Ff(t)
In a similar way we can construct the Feynman graph for c(2)
example c(2)
occur, the first at t = t1and the second at t = t2:
Ff(t), c(3)
Ff(t) and so on. For
Ff(t) can be deduced by a graph like the one in Figure 2, where two interactions
17
Page 18
6
t0
t1
t2
t
A
A
A
A
A
A K A
A
?
? ?
?
?
A
A K
A
A
A
A
ϕF0
ϕFf
ϕF
< ϕF,HI(t1)ϕF0>
< ϕFf,HI(t2)ϕF>
Figure 2: graphical expression for c(2)
Ff(t)
Because of the double interaction we have to integrate twice the result, since t1∈ (0,t2)
and t2∈ (0,t). For the same reason we have to sum over all the possible intermediate
states, ϕF. The free time evolution for the various free fields also appear, as well as a
(−i)2. Following these same rules we could also give at least a formal expression for the
other coefficients, as c(3)
for instance, a double sum on the intermediate states, allowing in this way a transition
from a state with, say, no
integral and a factor (−i)3.
Ff(t), c(4)
Ff(t) and so on: the third order correction c(3)
Ff(t) contains,
i,αshares to a state with nf
i,α= no
i,α+ 3 shares, a triple time
IV Conclusions
We have shown how quantum statistical dynamics can be adopted to construct and an
alyze simplified models of closed stock markets, where no derivatives are considered. In
particular we have shown that both the Schr¨ odinger and the Heisenberg pictures can be
successfully used in the perturbative analysis of the time evolution of the market: how
ever, the approximations considered in the Heisenberg picture are not completely under
control because of the many assumptions adopted as it happens using the Schr¨ odinger
wave function of the market and looking for transition probabilities.
We have also shown that the Feynman graphs technique can be adopted for the pertur
18
Page 19
bative analysis of our market, and some simple rules to write down the integral analytic
expression for the transition probabilities have been deduced.
Of course a more detailed analysis of the model should be performed, in particular
looking for those adjustments which can make more realistic the market we have de
scribed so far. These should include for instance source and sink effects to mimikate non
conservation of the number of shares, short terms exchanges, financial derivatives and so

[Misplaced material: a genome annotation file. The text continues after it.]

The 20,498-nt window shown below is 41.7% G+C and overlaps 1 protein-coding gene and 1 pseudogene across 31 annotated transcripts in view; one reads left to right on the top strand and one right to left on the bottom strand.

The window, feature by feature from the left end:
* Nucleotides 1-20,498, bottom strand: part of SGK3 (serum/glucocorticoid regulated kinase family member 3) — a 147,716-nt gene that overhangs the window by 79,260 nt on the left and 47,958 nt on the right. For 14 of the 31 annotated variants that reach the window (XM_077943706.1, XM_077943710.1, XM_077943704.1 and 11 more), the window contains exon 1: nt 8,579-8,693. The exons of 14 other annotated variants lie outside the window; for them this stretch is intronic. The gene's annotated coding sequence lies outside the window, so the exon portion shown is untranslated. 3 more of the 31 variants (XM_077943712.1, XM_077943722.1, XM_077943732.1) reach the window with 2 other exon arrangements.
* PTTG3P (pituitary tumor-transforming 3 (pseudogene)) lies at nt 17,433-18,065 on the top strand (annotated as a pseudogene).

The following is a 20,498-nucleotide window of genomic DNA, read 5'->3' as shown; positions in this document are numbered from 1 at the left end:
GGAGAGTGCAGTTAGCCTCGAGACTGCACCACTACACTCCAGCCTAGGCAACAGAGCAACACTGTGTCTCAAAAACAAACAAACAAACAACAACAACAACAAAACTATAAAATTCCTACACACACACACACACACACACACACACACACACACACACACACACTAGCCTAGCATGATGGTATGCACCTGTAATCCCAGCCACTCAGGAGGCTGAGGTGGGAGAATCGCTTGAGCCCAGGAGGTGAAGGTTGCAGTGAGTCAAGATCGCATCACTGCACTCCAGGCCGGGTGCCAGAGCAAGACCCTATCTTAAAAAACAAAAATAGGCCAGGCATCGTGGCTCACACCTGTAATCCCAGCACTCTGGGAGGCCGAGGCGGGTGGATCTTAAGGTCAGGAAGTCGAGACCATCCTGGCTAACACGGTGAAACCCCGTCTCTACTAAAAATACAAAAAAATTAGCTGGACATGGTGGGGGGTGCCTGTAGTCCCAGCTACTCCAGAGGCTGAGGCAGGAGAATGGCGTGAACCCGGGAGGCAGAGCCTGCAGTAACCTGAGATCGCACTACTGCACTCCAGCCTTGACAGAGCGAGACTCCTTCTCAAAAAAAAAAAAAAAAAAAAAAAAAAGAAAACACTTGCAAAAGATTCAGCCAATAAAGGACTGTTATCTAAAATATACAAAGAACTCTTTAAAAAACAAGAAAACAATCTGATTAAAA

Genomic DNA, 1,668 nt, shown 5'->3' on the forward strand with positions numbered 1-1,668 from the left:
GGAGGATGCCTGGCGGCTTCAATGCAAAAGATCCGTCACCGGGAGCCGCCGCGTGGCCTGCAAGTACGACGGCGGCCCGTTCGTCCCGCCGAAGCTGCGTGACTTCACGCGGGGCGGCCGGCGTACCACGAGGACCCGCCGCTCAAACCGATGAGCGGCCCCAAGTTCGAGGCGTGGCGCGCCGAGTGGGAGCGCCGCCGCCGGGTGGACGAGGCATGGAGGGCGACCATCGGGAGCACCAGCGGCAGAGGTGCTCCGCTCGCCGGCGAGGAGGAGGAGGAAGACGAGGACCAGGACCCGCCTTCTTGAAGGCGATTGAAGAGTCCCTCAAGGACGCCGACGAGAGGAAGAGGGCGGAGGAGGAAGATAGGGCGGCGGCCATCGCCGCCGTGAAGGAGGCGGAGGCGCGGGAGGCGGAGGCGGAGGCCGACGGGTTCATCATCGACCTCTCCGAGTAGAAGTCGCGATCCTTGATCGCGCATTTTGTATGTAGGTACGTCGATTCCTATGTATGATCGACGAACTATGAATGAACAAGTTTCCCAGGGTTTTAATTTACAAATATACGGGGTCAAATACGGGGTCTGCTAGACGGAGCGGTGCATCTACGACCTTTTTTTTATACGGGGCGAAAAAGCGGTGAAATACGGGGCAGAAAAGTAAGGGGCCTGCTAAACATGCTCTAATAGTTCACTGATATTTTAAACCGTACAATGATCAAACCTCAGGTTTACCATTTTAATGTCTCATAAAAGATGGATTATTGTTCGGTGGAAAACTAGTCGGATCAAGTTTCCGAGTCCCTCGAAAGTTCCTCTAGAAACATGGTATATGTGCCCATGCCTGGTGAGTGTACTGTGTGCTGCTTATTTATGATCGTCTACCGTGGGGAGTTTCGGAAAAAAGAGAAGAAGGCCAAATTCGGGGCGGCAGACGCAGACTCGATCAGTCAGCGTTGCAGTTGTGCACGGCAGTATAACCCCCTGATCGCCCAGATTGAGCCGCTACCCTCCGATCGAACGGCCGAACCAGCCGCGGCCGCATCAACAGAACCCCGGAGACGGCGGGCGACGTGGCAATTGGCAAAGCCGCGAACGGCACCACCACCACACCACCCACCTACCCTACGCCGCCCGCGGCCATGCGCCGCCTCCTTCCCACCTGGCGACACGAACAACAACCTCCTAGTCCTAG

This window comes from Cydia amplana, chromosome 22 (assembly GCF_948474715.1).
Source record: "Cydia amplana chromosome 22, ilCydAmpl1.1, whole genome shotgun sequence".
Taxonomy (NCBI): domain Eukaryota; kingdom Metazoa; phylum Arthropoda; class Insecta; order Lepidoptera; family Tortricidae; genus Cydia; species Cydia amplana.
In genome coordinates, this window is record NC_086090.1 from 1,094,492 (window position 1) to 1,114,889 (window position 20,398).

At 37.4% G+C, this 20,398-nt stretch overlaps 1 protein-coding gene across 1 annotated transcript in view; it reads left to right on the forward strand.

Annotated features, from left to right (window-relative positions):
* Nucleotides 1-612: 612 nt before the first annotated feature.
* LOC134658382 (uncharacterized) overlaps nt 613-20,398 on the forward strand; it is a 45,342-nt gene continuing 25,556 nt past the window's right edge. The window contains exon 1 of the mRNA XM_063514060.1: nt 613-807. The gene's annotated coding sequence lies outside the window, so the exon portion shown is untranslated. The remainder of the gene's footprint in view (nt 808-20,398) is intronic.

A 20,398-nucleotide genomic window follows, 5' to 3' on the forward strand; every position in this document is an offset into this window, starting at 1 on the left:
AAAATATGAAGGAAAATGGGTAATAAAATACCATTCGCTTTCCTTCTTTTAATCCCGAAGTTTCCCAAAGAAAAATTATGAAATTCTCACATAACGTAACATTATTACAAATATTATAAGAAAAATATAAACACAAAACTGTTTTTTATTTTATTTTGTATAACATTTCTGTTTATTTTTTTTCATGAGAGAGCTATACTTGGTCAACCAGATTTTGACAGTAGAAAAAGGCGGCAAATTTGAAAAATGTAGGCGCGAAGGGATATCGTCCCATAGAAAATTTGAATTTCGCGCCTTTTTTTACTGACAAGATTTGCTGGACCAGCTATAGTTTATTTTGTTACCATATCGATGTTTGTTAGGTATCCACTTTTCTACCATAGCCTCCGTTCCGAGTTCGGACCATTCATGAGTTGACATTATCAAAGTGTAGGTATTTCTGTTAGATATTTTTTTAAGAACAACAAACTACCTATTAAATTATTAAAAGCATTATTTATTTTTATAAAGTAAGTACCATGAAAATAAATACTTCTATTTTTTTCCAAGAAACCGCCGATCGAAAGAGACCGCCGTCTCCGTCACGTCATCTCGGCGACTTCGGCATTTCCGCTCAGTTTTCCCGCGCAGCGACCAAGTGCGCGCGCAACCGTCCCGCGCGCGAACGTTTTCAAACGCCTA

on. Incidentally, we believe that the hamiltonian H in (2.5) and the related differential
equations in (2.7), could be interesting by themselves, hopefully in the description of some
(realistic?) manybody system. We hope to consider this aspect in the next future.
Acknowledgements
This work has been financially supported in part by M.U.R.S.T., within the project
Problemi Matematici Non Lineari di Propagazione e Stabilit` a nei Modelli del Continuo,
coordinated by Prof. T. Ruggeri.
References
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(2006)
[2] F. Bagarello, Stock Markets and Quantum Dynamics: A Second Quantized Descrip
tion, Physica A, 386, 283302 (2007)
[3] F. Bagarello, Simplified Stock markets and their quantumlike dynamics, Rep. on
Math. Phys., in press
[4] B.E . Baaquie, Quantum Finance, Cambridge University Press (2004)
[5] M. Schaden, A Quantum Approach to Stock Price Fluctuations, Physica A 316, 511,
(2002)
[6] E. Merzbacher, Quantum Mechanics, Wiley, New York (1970),
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Page 20
[7] M. Reed and B. Simon, Methods of Modern Mathematical Physics, I, Academic Press,
New York (1980)
[8] O. Bratteli and D. W. Robinson, Operator Algebras and Quantum Statistical Me
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[9] F. Bagarello Heisenberg picture in the description of simplified stock markets, Bollet
tino del Dipartimento di Metodi e Modelli Matematici, in press
[10] R. Alicki and M. Fannes, Quantum Dynamical Systems, Oxford University Press,
Oxford, (2001)
[11] A. Messiah, Quantum mechanics, vol. 2, North Holland Publishing Company, Ams
terdam, (1962)